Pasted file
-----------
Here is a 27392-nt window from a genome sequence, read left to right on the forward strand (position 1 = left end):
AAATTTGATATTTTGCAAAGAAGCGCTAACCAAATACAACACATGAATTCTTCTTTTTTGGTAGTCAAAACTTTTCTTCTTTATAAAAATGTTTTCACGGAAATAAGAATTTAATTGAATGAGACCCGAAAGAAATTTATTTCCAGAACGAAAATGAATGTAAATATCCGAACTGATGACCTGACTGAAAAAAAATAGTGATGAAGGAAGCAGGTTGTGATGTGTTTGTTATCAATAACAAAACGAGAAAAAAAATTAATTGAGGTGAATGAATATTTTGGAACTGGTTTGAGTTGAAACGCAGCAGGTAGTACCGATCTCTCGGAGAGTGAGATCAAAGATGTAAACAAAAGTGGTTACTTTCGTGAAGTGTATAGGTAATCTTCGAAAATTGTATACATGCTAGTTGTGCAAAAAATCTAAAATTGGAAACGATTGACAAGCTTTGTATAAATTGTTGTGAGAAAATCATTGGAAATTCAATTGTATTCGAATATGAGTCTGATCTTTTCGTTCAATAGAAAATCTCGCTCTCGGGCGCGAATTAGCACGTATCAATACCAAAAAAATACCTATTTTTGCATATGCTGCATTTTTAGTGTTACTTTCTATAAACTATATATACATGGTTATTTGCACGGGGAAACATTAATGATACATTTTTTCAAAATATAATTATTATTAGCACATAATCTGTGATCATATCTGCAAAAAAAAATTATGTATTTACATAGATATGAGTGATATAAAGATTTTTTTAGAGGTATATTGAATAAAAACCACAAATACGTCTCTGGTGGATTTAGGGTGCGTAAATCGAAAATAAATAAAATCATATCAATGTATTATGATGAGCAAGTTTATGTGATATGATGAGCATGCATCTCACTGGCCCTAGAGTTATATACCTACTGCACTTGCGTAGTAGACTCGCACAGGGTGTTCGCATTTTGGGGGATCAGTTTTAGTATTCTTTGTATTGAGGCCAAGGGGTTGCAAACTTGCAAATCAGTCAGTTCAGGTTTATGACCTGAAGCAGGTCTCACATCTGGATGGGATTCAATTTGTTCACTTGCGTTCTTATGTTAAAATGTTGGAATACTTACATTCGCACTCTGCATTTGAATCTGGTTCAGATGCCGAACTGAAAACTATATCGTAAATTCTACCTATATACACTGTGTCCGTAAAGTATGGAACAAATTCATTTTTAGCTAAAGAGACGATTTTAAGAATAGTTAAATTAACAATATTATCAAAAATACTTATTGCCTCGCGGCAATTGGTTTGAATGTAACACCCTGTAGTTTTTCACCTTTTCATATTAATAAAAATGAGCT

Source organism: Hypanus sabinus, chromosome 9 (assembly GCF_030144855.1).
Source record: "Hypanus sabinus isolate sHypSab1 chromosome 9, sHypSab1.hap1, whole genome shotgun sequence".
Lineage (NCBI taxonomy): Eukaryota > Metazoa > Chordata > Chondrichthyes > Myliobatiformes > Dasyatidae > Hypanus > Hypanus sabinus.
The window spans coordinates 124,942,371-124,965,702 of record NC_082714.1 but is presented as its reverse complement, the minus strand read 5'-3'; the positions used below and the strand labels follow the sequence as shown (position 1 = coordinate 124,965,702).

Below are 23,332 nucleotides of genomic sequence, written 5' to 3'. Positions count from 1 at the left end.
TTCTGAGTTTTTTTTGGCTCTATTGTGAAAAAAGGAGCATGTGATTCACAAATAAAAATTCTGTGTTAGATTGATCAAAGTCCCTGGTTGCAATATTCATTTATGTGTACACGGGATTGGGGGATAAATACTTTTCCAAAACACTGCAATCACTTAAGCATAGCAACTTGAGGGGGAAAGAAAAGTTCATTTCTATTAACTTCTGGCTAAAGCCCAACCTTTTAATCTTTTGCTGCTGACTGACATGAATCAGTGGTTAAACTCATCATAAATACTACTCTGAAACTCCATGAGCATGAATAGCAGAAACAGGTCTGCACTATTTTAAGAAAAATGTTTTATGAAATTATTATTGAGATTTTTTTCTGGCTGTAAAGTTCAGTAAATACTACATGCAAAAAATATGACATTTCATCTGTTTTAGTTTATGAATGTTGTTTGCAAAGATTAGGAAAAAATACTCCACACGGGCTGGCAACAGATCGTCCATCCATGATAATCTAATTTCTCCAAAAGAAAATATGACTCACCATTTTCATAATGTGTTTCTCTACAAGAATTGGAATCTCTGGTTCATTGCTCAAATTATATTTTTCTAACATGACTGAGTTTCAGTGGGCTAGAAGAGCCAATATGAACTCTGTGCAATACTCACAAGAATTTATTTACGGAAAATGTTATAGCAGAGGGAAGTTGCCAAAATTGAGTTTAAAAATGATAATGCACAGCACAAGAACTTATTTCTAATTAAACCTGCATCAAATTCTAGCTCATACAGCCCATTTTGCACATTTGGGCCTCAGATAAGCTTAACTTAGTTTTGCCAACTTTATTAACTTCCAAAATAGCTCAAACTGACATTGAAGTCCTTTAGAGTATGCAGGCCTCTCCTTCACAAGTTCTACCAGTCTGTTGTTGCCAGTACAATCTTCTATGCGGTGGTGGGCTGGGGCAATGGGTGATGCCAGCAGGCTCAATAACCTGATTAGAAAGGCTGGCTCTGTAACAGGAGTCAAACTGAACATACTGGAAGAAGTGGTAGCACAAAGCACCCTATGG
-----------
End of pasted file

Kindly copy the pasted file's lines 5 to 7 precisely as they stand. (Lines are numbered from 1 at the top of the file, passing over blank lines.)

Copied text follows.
Lineage (NCBI taxonomy): Eukaryota > Metazoa > Chordata > Chondrichthyes > Myliobatiformes > Dasyatidae > Hypanus > Hypanus sabinus.
The window spans coordinates 124,942,371-124,965,702 of record NC_082714.1 but is presented as its reverse complement, the minus strand read 5'-3'; the positions used below and the strand labels follow the sequence as shown (position 1 = coordinate 124,965,702).

Below are 23,332 nucleotides of genomic sequence, written 5' to 3'. Positions count from 1 at the left end.